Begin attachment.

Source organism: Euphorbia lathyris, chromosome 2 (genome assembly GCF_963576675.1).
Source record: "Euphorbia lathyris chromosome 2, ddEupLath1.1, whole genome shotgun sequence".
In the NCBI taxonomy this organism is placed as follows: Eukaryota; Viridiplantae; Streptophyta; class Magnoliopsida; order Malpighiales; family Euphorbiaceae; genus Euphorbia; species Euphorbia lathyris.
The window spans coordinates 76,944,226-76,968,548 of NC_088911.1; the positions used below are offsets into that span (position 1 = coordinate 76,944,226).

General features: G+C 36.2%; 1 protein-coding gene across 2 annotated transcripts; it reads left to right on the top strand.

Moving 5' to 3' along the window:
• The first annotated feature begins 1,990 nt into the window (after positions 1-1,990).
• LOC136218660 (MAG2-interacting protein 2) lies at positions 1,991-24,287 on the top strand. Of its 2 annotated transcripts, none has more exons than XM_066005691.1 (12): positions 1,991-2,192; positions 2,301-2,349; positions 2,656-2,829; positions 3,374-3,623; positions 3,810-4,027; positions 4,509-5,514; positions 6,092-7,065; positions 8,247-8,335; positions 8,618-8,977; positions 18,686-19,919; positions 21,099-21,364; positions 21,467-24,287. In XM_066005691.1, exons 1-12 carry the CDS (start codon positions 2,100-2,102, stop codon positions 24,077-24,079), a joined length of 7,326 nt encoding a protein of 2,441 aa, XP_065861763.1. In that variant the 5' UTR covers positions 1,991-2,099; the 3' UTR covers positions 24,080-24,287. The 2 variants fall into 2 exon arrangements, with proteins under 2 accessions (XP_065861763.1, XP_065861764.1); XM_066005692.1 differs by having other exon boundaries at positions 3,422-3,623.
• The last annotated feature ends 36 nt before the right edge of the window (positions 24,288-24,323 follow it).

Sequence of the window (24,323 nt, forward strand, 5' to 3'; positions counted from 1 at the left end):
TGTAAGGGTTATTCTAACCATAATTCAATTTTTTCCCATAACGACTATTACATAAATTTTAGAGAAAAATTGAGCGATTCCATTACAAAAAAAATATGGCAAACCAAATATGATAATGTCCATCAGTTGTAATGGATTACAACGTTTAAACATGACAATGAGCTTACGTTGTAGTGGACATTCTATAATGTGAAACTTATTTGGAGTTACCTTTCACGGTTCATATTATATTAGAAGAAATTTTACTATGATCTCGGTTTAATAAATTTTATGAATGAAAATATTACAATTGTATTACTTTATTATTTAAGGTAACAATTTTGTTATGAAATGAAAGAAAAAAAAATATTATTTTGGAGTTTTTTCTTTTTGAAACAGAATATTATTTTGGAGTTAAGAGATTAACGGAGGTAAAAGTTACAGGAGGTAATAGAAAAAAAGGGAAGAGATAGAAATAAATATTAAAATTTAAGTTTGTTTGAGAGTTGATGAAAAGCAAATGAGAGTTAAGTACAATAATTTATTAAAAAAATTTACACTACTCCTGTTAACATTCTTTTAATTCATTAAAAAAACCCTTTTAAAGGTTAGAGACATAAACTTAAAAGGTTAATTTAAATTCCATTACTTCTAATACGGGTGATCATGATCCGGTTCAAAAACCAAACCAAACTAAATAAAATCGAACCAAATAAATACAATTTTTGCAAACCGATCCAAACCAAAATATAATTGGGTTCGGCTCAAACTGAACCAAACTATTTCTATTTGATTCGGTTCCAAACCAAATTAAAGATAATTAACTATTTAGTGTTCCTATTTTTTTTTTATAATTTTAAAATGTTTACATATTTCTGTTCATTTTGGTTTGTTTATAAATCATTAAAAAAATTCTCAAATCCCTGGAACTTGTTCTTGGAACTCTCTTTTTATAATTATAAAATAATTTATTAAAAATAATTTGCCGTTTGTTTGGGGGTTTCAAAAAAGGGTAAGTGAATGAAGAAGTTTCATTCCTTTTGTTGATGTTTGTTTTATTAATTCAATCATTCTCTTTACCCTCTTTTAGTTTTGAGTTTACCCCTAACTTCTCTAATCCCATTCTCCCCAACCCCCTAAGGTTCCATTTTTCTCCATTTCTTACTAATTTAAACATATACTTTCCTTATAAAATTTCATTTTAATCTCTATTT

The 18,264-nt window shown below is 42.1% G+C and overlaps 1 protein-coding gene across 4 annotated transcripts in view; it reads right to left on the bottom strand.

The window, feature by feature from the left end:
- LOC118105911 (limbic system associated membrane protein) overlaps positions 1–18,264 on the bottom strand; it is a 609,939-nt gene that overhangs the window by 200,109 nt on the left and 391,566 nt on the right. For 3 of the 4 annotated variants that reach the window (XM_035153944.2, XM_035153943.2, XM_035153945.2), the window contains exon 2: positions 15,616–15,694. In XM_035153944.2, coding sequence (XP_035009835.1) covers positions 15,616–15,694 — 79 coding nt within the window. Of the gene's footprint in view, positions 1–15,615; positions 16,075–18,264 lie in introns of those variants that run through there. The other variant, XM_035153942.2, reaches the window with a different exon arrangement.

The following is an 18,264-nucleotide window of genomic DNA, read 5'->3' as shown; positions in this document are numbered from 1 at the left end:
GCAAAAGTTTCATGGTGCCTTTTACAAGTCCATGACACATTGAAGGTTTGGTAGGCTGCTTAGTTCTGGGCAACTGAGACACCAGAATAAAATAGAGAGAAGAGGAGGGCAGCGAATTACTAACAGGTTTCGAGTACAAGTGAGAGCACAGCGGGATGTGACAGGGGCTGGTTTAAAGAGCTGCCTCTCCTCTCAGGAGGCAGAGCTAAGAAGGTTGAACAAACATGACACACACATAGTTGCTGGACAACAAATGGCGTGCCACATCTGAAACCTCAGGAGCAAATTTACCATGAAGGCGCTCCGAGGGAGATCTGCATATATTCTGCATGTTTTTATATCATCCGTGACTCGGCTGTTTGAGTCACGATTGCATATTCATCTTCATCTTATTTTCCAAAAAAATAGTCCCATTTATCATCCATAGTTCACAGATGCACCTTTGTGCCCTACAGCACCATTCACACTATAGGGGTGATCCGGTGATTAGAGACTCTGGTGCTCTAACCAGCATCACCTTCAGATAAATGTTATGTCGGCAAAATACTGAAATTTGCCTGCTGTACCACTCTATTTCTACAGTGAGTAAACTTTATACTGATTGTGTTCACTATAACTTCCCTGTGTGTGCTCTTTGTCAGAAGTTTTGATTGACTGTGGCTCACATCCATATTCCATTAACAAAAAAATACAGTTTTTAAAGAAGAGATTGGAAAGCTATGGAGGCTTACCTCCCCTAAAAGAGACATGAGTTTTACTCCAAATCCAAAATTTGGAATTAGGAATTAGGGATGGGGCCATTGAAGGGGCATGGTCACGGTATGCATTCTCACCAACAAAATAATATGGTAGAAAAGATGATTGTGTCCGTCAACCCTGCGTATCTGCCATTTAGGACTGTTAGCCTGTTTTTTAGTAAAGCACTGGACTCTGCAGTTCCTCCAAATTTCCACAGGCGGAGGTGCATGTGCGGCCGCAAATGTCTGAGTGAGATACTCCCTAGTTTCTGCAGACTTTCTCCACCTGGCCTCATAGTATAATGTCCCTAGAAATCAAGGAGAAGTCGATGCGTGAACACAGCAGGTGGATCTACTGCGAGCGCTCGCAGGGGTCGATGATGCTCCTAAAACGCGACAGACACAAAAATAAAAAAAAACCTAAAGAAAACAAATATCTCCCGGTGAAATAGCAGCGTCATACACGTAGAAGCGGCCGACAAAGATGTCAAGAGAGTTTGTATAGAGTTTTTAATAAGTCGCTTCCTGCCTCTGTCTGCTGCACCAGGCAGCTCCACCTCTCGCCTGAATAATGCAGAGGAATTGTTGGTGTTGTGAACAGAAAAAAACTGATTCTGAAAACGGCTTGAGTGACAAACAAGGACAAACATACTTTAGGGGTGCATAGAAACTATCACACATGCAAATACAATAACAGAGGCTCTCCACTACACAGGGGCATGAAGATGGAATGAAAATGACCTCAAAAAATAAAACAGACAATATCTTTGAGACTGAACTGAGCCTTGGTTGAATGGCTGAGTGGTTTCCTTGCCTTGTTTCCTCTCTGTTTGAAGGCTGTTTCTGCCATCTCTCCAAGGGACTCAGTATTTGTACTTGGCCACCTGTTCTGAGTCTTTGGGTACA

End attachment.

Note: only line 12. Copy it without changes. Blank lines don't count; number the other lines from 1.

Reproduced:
The 18,264-nt window shown below is 42.1% G+C and overlaps 1 protein-coding gene across 4 annotated transcripts in view; it reads right to left on the bottom strand.